Civil Liberties: Protecting Freedoms

A photo of the side of a public bus. An advertisement on the side of the bus reads

Edward Snowden, a former contractor for the U.S. government, leaked thousands of classified documents to journalists in June 2013. These documents revealed the existence of multiple global surveillance programs run by the National Security Agency. (credit: modification of work by Bruno Sanchez-Andrade Nuño)

Edward Snowden revealed that U.S. government agencies are conducting widespread surveillance, capturing not only the conversations of foreign leaders and suspected terrorists but also the private communications of U.S. citizens, even those not suspected of criminal activity (without probable cause or a specific warrant targeting an individual action).

The framers of the Constitution wanted a government that would not repeat the very abuses of individual liberties (basic freedoms possessed by all human beings) and rights (how much freedom ruling authority protects or denies individuals and whether that authority is exercised equitably) that caused them to declare independence from Britain. However, laws and other “parchment barriers” (or written documents) alone have not protected freedoms over the years; instead, citizens have learned the truth of the old saying “Eternal vigilance is the price of liberty”(often attributed to Thomas Jefferson but actually said by Irish politician John Philpot Curran).  Ordinary citizens’ actions are at the core of a vigilant effort to protect constitutional liberties.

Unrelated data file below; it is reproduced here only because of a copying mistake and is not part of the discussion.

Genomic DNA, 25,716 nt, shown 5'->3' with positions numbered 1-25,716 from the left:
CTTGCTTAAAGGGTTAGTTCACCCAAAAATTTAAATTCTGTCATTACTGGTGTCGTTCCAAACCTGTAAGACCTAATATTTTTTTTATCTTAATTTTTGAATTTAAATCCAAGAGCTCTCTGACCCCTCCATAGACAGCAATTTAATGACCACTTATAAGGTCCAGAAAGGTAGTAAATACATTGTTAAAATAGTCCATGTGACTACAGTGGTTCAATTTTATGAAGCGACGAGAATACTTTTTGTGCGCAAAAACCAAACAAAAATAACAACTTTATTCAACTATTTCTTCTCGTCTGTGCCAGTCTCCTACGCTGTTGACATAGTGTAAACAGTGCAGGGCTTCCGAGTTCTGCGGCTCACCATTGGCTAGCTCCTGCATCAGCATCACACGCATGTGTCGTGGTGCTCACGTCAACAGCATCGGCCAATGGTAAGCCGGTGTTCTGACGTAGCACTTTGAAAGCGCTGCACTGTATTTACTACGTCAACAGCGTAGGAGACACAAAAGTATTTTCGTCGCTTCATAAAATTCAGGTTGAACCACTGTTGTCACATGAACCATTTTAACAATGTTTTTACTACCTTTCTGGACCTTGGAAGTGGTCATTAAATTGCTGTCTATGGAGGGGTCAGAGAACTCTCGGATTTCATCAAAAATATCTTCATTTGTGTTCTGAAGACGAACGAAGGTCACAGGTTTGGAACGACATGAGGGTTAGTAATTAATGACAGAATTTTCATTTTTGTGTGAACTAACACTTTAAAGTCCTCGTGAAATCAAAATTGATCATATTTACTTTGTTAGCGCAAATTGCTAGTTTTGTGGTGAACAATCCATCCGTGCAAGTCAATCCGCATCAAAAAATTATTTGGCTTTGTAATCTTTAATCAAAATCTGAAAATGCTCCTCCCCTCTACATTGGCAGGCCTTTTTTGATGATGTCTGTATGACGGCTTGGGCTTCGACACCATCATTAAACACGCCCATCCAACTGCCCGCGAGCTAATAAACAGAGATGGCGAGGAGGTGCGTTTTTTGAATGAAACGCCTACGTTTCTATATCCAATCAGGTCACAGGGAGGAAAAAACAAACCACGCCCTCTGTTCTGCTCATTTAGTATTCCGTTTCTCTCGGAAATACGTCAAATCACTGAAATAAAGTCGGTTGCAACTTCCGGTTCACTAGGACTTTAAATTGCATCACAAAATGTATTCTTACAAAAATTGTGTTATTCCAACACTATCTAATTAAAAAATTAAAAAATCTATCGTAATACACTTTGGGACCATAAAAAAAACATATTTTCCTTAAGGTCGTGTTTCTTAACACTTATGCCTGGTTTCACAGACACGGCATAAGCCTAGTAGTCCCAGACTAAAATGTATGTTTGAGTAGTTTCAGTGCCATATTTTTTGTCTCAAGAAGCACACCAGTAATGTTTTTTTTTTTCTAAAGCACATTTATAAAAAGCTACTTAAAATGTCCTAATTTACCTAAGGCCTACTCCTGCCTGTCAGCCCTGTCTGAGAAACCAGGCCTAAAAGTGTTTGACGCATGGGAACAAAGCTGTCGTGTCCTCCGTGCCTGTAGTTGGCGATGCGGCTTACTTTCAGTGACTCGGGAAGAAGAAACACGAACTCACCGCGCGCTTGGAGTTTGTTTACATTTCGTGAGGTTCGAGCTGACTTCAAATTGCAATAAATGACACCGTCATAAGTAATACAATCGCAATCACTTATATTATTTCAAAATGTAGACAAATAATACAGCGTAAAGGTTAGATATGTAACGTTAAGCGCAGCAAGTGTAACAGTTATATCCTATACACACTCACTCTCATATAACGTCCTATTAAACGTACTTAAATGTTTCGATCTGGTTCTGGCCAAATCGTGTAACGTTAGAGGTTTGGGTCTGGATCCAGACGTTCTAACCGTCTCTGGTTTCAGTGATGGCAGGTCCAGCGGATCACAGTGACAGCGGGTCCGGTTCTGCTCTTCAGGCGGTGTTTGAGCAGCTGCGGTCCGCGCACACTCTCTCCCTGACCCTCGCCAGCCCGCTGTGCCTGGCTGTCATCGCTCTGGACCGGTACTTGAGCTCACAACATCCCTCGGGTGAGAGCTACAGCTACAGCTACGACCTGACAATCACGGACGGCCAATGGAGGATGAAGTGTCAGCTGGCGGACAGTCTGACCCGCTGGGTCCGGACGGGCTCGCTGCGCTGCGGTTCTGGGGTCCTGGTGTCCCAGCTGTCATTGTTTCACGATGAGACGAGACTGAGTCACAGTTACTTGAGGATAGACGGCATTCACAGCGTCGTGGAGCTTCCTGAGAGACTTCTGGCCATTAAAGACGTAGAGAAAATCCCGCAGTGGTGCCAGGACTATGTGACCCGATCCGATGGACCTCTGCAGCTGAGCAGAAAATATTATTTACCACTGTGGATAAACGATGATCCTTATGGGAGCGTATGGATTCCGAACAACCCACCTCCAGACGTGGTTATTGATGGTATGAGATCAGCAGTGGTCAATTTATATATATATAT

If citizens of the United States acknowledge only the laws of the state, people in power can easily curtail civil rights and individual freedoms/civil liberties. Laws of the state, those formed through legislative action or agreement between parties, are positive laws.[1] Generally the term “positive law” connotes statutes, i.e., law enacted by a duly authorized legislature. [2] As used in this sense, positive law is distinguishable from natural law. The term “natural law”, especially as used in legal philosophy, refers to a set of universal principles and rules properly governing moral human conduct. Unlike a statute, natural law is not created by human beings. Rather, natural law is thought to be the preexisting law of nature, which human beings can discover through their capacity for rational analysis.[2]